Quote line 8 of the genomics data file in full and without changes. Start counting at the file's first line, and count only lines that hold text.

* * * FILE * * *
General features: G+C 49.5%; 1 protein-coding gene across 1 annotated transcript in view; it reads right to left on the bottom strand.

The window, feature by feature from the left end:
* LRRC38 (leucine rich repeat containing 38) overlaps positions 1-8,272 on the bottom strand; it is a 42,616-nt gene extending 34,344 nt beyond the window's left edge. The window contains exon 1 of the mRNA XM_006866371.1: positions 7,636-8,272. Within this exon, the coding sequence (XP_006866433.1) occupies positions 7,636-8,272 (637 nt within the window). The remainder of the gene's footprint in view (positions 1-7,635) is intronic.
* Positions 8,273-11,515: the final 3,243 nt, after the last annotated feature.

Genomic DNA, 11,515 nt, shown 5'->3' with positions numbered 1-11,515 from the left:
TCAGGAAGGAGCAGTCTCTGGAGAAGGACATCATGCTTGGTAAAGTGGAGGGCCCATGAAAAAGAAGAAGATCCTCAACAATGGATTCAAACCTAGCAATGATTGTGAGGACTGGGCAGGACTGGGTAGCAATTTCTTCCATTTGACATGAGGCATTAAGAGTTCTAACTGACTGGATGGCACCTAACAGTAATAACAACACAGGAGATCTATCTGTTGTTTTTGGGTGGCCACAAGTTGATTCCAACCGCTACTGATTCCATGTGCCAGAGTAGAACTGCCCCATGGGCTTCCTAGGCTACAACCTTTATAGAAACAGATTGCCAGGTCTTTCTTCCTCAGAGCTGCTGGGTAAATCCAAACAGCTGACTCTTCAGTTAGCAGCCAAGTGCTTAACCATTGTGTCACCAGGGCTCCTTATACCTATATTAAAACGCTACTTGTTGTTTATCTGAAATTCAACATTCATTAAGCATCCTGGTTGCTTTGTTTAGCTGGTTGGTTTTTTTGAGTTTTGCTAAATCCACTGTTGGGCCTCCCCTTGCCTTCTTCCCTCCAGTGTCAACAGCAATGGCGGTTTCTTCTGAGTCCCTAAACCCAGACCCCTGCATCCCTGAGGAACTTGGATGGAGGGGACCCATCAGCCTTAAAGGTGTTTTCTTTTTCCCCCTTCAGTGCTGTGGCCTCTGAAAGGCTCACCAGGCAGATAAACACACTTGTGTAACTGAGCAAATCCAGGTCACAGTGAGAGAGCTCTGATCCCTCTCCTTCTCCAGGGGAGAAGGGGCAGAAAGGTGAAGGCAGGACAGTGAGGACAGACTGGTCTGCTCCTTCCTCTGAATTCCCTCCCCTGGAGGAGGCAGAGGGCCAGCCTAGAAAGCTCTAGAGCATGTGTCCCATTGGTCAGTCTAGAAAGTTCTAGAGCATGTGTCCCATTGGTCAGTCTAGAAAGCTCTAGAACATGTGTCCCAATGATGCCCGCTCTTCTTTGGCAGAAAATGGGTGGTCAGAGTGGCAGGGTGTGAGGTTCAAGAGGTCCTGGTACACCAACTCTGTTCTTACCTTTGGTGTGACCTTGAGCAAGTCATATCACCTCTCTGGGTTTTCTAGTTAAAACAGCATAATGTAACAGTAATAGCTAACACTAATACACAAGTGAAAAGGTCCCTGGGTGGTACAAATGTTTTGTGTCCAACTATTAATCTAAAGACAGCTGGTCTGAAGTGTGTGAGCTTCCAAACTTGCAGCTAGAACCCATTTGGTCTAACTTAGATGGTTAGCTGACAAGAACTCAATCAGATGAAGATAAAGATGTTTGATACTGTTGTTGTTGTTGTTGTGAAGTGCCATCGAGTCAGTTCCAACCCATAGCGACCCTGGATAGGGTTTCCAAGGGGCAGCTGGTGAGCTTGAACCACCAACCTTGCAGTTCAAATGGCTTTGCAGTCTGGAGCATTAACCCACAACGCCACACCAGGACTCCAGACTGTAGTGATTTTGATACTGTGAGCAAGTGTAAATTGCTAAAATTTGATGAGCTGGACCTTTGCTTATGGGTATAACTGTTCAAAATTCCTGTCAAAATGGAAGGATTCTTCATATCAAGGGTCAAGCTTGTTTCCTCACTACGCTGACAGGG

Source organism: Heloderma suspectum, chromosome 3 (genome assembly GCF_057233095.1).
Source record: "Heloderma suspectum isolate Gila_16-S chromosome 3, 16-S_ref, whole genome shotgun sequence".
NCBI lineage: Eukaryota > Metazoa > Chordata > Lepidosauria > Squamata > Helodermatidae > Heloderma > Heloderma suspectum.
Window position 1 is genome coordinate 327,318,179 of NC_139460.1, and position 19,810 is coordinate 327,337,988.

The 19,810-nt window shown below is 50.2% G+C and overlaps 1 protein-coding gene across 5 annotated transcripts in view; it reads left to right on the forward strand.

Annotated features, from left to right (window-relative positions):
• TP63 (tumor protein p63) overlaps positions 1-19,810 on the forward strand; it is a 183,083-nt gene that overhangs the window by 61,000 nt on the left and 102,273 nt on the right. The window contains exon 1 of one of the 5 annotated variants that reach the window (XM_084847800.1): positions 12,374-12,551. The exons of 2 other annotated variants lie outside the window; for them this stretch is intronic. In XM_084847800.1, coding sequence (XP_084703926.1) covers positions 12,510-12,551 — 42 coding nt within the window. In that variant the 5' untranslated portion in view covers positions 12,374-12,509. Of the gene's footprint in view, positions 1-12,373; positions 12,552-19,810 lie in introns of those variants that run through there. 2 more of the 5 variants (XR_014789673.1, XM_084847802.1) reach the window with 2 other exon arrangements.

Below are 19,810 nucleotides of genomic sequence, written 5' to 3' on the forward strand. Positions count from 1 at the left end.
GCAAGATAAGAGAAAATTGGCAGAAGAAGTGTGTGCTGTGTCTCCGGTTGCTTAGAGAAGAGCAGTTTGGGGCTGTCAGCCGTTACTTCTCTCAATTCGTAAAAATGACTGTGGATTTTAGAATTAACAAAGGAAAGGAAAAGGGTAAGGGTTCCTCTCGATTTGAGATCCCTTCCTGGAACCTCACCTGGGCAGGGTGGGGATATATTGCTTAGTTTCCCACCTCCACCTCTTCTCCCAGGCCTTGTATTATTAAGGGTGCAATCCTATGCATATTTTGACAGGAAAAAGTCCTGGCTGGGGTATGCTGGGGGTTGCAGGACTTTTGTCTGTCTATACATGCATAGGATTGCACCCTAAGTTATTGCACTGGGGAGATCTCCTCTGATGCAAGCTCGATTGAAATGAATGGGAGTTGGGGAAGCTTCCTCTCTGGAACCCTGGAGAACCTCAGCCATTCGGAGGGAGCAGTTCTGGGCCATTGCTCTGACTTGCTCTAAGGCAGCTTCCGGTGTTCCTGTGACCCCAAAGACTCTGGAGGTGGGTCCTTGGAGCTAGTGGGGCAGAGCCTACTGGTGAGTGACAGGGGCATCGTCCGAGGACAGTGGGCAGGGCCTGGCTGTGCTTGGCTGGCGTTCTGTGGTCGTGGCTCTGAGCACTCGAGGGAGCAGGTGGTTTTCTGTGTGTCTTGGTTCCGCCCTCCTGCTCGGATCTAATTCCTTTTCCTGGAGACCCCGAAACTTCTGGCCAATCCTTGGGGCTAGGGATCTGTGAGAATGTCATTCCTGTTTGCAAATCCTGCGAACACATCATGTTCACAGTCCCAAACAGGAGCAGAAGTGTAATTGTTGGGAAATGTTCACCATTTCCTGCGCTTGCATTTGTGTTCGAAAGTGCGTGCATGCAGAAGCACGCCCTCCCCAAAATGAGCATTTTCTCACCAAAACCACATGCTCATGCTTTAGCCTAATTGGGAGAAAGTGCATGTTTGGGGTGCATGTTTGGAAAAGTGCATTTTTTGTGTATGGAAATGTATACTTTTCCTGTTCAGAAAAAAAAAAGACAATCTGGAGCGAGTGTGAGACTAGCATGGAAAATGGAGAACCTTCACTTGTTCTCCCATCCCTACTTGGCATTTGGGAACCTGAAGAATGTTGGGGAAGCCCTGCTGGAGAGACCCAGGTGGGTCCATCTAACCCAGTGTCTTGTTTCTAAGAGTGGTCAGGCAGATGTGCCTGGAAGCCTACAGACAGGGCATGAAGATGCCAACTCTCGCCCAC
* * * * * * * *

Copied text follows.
Source record: "Heloderma suspectum isolate Gila_16-S chromosome 3, 16-S_ref, whole genome shotgun sequence".